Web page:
Monday, December 03, 2012

The Players

I can't say that I wasn't warned.

I knew it was coming from the moment my mother-in-law showed me the instrument in her living room and my then soon-to-be-husband mentioned bringing it to our home someday. That large piano with the defunct player mechanism on casters to make it easier to move around the living room whenever Dan's mother got the urge to rearrange the room's layout - which was more often than anyone would think. I looked at the piano, thought it was a nice (albeit heavy) idea, and put the instrument's eventual arrival at our house many, many years into the future.

That was the year 2000. Today is that future.

...well, it was supposed to be. A few funny things happened on the way to our future with the player piano:
  • My husband planned out his longtime strategy for moving the thing, which was to rent a truck and drive it from Silicon Valley to New Orleans himself. His family decided to use it as an opportunity to empty out a storage unit they rent, so my husband ended up with the player piano...and a bedroom set...and another special piece of furniture and its accessories I'll get to in a bit.
  • It took a few days for Dan to drive out here, which he did carefully and with a little trepidation on coming to Houston...during rush hour...on Friday evening. He called me back nearly 40 minutes after his first message to say, "Gee, that wasn't so bad."
  • The bedroom set was unloaded from the back of the truck, with help from a friend, on Sunday. The special piece plus accessories was taken out by the hired movers this morning. The player piano itself proved to be a juggernaut.
How much of a juggernaut is your average turn-of-the-20th-century player piano? We probably could've asked the movers to schlep our car up the stairs and gotten the same results - except that the piano actually made it halfway up the stairs before the movers gouged a hole in the wall, scraped the hell out of our baseboards, left sweaty handprints all over the rest of the place, then finally had to give up and haul the piano onto the porch, where it currently sits.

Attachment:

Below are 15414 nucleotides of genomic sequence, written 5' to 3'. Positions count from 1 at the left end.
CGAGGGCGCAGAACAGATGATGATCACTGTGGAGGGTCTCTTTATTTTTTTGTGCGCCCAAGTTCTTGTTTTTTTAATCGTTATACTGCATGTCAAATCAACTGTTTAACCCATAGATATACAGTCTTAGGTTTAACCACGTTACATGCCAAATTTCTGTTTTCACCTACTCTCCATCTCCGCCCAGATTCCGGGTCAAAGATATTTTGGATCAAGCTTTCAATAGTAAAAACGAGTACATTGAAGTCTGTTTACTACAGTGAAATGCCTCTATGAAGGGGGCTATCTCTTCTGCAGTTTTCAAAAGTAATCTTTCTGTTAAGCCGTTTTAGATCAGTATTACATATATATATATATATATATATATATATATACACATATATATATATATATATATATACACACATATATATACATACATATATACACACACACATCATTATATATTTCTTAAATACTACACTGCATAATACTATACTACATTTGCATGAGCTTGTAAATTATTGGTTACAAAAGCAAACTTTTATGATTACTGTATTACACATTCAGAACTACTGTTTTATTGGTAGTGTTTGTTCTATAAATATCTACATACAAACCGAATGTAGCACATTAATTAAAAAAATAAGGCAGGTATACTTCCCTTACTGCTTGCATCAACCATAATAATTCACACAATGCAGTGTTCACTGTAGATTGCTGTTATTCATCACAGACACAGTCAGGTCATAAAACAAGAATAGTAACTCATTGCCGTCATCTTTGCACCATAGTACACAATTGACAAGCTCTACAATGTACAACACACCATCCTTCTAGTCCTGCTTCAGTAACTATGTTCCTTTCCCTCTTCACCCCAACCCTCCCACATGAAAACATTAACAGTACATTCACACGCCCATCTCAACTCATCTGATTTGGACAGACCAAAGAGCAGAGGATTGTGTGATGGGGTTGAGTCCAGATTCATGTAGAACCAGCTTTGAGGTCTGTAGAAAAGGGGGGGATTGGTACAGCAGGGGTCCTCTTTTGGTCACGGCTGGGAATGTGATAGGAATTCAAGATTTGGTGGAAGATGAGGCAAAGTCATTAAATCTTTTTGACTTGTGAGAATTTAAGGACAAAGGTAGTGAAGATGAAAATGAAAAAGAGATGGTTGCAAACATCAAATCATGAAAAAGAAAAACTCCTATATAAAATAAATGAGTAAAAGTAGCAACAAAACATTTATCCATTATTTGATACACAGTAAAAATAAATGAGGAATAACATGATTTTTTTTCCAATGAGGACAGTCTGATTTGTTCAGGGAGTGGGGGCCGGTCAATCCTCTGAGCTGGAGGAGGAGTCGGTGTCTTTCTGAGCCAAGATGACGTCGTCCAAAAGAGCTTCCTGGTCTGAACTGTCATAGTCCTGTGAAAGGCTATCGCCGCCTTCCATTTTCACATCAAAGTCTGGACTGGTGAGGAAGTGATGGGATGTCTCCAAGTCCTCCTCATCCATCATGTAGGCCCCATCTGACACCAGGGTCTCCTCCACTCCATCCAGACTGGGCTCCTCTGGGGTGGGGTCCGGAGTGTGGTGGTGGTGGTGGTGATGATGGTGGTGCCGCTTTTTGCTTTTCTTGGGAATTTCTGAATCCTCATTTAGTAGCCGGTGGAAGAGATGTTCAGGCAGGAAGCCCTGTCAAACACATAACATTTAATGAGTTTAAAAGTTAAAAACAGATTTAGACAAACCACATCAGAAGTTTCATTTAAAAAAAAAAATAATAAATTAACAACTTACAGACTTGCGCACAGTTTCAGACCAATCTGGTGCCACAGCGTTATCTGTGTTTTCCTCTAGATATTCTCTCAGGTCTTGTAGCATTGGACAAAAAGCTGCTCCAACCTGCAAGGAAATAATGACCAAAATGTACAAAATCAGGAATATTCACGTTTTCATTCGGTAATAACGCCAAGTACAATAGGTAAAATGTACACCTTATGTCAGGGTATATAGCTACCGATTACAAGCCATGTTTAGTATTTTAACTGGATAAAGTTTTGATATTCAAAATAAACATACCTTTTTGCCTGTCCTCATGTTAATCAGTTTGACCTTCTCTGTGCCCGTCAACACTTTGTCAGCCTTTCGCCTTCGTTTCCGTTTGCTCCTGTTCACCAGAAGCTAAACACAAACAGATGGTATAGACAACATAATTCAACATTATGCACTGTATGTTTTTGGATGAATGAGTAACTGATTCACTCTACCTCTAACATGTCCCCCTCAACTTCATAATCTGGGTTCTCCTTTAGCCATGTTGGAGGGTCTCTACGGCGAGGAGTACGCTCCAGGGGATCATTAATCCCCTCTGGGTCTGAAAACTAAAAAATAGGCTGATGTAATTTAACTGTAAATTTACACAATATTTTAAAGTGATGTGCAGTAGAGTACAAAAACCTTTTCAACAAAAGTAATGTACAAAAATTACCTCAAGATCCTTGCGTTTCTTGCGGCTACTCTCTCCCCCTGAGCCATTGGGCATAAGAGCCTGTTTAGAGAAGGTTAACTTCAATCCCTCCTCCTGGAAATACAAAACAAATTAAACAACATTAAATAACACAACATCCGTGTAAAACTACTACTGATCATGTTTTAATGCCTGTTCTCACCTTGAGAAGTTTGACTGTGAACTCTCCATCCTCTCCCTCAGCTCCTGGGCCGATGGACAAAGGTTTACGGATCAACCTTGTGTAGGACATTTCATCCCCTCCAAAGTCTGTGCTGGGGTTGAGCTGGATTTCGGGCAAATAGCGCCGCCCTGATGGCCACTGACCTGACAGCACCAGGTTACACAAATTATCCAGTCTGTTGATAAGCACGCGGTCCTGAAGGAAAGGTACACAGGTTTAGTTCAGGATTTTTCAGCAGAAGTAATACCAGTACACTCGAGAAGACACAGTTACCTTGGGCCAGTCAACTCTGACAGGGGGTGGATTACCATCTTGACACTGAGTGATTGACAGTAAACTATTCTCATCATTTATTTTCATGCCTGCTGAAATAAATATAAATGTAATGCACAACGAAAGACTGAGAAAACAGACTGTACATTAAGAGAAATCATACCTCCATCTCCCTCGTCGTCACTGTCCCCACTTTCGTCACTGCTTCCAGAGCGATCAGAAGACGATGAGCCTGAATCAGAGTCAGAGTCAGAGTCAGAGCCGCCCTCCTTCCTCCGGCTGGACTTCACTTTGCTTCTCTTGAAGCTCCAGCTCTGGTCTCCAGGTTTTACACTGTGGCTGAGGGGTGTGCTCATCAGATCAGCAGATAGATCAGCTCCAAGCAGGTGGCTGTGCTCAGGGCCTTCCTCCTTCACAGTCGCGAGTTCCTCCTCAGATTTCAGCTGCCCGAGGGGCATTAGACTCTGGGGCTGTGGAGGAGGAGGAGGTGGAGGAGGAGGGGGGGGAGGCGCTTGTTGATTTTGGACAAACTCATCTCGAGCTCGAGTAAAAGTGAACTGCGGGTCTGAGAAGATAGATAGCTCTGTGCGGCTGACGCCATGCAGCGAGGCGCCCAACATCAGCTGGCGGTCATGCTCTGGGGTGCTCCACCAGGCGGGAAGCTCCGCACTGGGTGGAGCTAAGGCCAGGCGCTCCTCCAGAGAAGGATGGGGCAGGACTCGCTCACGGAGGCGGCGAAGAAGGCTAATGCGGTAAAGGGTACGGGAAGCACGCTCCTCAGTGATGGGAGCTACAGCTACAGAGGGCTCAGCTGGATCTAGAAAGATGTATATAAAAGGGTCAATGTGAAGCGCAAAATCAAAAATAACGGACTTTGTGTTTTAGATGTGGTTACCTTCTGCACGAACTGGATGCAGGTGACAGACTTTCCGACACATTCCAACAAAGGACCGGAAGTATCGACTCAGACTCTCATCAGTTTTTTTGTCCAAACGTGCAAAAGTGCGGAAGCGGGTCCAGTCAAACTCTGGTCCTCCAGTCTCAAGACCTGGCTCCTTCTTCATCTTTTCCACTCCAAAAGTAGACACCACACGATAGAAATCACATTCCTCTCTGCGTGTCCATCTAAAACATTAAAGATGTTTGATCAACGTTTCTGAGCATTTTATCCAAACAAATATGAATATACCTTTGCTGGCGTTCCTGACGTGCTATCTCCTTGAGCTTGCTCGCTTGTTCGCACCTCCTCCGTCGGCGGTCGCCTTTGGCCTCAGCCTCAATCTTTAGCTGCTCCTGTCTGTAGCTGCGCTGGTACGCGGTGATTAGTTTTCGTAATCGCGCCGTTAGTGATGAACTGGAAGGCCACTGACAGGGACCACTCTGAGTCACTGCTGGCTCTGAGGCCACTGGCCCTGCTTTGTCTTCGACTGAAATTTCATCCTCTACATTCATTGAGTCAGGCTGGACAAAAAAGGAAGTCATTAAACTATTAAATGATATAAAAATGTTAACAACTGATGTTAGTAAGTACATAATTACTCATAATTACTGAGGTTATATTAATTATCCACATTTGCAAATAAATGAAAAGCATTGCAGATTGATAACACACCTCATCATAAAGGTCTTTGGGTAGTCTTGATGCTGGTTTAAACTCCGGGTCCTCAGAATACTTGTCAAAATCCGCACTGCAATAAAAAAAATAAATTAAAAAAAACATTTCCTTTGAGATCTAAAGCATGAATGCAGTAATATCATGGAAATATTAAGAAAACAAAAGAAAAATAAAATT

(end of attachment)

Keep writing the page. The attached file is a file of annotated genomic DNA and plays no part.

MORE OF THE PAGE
"So, I think we should enclose the porch!" Dan said, and I guffawed. That'd go over real well with our first floor tenants, who share the first floor porch.

Dan's reasoning: it's our house and we can do what we want, even if it inconveniences some of us for a partially working 800-pound instrument.

Dan has, in the meantime, measured our second floor balcony windows, assessed the likelihood of getting the piano up the rickety back stairs, gotten a line on actual piano movers that could use a crane to get it up to the second floor (but then we've got to get it through the windows), and concluded he wants to get it into a first floor tenant's place or into our first floor closet after we clear darned near everything out of it. This is a piano that has been in Dan's family for four generations. It came from its place of manufacture in Detroit to his great-grandparents' home in Hannibal, Missouri, with some stops in Peoria, Illinois, Portland, Oregon, and San Jose, California before coming to rest on our front porch. It is currently a temptation for our tenants and their friends (I can hear them tickling the ivories on the Colby even as I type this) and a small source of relief for the tenant who was standing in her kitchen when she heard the movers gouge a hole in our wall and thought the piano was going to come right through and kill her where she stood (she's relieved the piano's on the porch and not on her sternum).

He's not letting go of this instrument that easily.

As for the mystery piece of furniture I mentioned...well, check it out...

It's a 1922 Edison phonograph, a BC-34 model, made to play not the usual phonograph 78s, but special Edison "Diamond Discs" like the one below:

Yeah, it came with a bunch of the discs, too. Thanks to Twitter, I learned a great deal about the Diamond Discs (named for the diamond-tipped stylus that played them; they can only be played on Edison players and not on Victrolas). I also learned that Edison's taste in music left a lot to be desired - with the possible exception of some jazz that seemed to have been "sneak(ed) past the inventor as he napped." Looking through all the disc titles is a hoot; I'm especially fond of the title of #50686 - "Daddy You've Been A Mother to Me."

The best part? It's inside the house.

Now if anyone can get me a line on getting the "Baby Console" working, I'd greatly appreciate it.

1 comment:

Anonymous said...

I'll ask E if he has any suggestions on who might be able to repair it...maybe call McCann on Airline?